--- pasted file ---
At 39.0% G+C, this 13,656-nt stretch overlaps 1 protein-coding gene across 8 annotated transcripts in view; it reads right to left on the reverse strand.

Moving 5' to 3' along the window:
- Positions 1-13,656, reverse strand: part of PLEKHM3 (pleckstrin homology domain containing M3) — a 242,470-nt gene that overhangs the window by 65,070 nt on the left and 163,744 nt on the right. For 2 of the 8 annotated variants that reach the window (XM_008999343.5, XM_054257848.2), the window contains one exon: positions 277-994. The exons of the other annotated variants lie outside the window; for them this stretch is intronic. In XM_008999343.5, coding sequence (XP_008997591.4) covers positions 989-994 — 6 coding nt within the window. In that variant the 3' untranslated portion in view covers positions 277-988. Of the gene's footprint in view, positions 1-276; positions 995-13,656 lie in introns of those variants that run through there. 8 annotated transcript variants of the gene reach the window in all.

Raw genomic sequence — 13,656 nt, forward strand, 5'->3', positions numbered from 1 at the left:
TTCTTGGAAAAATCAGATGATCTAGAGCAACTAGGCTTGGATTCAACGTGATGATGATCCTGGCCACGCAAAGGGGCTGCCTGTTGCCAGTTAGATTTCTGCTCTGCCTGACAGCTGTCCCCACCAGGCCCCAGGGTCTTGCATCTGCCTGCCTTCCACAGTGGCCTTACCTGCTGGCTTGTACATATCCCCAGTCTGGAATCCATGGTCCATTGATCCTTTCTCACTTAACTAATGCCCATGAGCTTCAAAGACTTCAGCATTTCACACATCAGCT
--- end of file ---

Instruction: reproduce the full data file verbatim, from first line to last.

At 39.0% G+C, this 13,656-nt stretch overlaps 1 protein-coding gene across 8 annotated transcripts in view; it reads right to left on the reverse strand.

Moving 5' to 3' along the window:
- Positions 1-13,656, reverse strand: part of PLEKHM3 (pleckstrin homology domain containing M3) — a 242,470-nt gene that overhangs the window by 65,070 nt on the left and 163,744 nt on the right. For 2 of the 8 annotated variants that reach the window (XM_008999343.5, XM_054257848.2), the window contains one exon: positions 277-994. The exons of the other annotated variants lie outside the window; for them this stretch is intronic. In XM_008999343.5, coding sequence (XP_008997591.4) covers positions 989-994 — 6 coding nt within the window. In that variant the 3' untranslated portion in view covers positions 277-988. Of the gene's footprint in view, positions 1-276; positions 995-13,656 lie in introns of those variants that run through there. 8 annotated transcript variants of the gene reach the window in all.

Raw genomic sequence — 13,656 nt, forward strand, 5'->3', positions numbered from 1 at the left:
TTCTTGGAAAAATCAGATGATCTAGAGCAACTAGGCTTGGATTCAACGTGATGATGATCCTGGCCACGCAAAGGGGCTGCCTGTTGCCAGTTAGATTTCTGCTCTGCCTGACAGCTGTCCCCACCAGGCCCCAGGGTCTTGCATCTGCCTGCCTTCCACAGTGGCCTTACCTGCTGGCTTGTACATATCCCCAGTCTGGAATCCATGGTCCATTGATCCTTTCTCACTTAACTAATGCCCATGAGCTTCAAAGACTTCAGCATTTCACACATCAGCT